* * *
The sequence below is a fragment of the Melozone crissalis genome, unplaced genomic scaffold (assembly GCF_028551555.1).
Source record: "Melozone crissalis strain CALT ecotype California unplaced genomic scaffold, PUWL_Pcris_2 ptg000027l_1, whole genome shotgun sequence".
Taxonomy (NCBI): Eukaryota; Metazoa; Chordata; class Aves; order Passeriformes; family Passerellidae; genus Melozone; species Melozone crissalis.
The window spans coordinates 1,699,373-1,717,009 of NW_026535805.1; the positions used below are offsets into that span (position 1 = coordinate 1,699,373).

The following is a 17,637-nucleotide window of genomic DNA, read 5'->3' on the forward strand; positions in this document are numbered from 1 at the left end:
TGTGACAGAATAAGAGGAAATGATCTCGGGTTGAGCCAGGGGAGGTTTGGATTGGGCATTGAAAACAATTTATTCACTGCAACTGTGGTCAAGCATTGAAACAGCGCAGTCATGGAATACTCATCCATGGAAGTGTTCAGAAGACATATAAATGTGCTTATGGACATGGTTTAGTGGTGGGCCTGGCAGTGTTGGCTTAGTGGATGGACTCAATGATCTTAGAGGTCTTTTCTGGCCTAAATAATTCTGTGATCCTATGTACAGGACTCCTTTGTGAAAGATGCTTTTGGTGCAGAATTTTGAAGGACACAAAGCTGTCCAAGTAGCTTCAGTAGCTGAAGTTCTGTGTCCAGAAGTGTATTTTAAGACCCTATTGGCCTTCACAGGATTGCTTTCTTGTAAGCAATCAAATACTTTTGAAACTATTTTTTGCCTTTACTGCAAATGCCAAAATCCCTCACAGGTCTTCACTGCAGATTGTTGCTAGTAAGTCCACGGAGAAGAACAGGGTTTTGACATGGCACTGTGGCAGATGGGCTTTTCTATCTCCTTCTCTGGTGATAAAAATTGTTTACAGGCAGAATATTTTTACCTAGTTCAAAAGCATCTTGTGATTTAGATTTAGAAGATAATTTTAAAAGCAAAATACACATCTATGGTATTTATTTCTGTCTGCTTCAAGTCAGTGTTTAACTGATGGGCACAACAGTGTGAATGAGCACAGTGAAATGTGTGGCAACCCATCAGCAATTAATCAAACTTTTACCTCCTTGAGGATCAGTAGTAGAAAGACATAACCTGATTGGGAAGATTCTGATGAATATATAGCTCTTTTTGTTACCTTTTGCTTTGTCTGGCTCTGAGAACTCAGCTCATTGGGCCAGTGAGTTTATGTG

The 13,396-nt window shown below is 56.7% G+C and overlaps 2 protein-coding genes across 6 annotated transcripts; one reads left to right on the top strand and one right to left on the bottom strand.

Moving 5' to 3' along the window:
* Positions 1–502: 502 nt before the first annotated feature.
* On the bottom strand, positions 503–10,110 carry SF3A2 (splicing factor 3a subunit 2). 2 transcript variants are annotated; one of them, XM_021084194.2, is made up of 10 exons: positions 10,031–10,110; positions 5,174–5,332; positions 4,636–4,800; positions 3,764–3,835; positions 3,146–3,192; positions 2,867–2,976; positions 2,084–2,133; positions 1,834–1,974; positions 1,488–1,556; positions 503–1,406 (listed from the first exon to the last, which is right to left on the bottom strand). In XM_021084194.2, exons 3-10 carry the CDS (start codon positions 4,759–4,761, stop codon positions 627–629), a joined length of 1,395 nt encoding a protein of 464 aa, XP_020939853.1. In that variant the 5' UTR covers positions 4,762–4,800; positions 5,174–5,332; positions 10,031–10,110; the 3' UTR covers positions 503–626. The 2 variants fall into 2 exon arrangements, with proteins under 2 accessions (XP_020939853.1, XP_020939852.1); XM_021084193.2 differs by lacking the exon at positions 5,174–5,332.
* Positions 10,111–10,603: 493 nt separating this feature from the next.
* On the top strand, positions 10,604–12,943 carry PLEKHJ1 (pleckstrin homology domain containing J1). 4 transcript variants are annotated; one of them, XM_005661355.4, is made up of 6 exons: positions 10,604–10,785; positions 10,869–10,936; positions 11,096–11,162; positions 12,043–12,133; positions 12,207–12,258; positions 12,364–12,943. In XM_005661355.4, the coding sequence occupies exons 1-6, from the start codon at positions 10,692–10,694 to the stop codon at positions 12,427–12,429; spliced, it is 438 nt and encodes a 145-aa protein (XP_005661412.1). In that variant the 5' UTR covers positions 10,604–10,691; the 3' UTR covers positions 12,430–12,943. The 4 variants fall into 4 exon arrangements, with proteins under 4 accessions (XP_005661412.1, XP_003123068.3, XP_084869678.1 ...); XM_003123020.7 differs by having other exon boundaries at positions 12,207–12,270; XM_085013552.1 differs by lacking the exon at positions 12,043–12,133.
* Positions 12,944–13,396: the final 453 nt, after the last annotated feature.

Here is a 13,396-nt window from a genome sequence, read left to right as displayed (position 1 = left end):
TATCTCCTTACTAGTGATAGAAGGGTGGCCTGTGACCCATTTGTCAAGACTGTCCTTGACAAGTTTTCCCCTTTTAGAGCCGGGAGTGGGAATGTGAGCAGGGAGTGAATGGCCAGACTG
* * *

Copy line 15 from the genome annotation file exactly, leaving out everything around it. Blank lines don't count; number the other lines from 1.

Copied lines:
TATCTCCTTACTAGTGATAGAAGGGTGGCCTGTGACCCATTTGTCAAGACTGTCCTTGACAAGTTTTCCCCTTTTAGAGCCGGGAGTGGGAATGTGAGCAGGGAGTGAATGGCCAGACTG